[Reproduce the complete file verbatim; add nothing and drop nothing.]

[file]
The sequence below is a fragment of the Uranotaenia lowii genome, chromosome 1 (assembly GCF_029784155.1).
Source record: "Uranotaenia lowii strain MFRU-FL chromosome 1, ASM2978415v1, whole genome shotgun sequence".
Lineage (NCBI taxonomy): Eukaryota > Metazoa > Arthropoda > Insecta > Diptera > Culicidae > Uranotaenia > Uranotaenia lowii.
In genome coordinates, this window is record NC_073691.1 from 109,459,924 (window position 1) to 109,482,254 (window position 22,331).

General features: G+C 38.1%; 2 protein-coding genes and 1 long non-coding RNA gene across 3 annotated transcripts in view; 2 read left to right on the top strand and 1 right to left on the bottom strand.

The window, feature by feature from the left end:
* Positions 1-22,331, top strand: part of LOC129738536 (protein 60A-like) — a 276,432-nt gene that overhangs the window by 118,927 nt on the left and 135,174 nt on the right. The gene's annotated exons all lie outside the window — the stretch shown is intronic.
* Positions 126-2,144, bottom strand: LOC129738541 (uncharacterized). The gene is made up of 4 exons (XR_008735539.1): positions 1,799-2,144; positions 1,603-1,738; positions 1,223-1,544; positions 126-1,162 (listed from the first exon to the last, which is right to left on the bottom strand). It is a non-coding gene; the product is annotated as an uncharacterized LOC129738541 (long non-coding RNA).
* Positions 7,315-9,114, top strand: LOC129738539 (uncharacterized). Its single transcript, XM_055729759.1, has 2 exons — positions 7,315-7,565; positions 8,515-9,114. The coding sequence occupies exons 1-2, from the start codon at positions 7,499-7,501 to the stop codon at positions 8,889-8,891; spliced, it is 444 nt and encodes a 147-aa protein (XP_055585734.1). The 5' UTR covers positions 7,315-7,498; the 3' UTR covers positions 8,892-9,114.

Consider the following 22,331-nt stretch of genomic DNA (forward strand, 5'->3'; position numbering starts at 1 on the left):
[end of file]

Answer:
The sequence below is a fragment of the Uranotaenia lowii genome, chromosome 1 (assembly GCF_029784155.1).
Source record: "Uranotaenia lowii strain MFRU-FL chromosome 1, ASM2978415v1, whole genome shotgun sequence".
Lineage (NCBI taxonomy): Eukaryota > Metazoa > Arthropoda > Insecta > Diptera > Culicidae > Uranotaenia > Uranotaenia lowii.
In genome coordinates, this window is record NC_073691.1 from 109,459,924 (window position 1) to 109,482,254 (window position 22,331).

General features: G+C 38.1%; 2 protein-coding genes and 1 long non-coding RNA gene across 3 annotated transcripts in view; 2 read left to right on the top strand and 1 right to left on the bottom strand.

The window, feature by feature from the left end:
* Positions 1-22,331, top strand: part of LOC129738536 (protein 60A-like) — a 276,432-nt gene that overhangs the window by 118,927 nt on the left and 135,174 nt on the right. The gene's annotated exons all lie outside the window — the stretch shown is intronic.
* Positions 126-2,144, bottom strand: LOC129738541 (uncharacterized). The gene is made up of 4 exons (XR_008735539.1): positions 1,799-2,144; positions 1,603-1,738; positions 1,223-1,544; positions 126-1,162 (listed from the first exon to the last, which is right to left on the bottom strand). It is a non-coding gene; the product is annotated as an uncharacterized LOC129738541 (long non-coding RNA).
* Positions 7,315-9,114, top strand: LOC129738539 (uncharacterized). Its single transcript, XM_055729759.1, has 2 exons — positions 7,315-7,565; positions 8,515-9,114. The coding sequence occupies exons 1-2, from the start codon at positions 7,499-7,501 to the stop codon at positions 8,889-8,891; spliced, it is 444 nt and encodes a 147-aa protein (XP_055585734.1). The 5' UTR covers positions 7,315-7,498; the 3' UTR covers positions 8,892-9,114.

Consider the following 22,331-nt stretch of genomic DNA (forward strand, 5'->3'; position numbering starts at 1 on the left):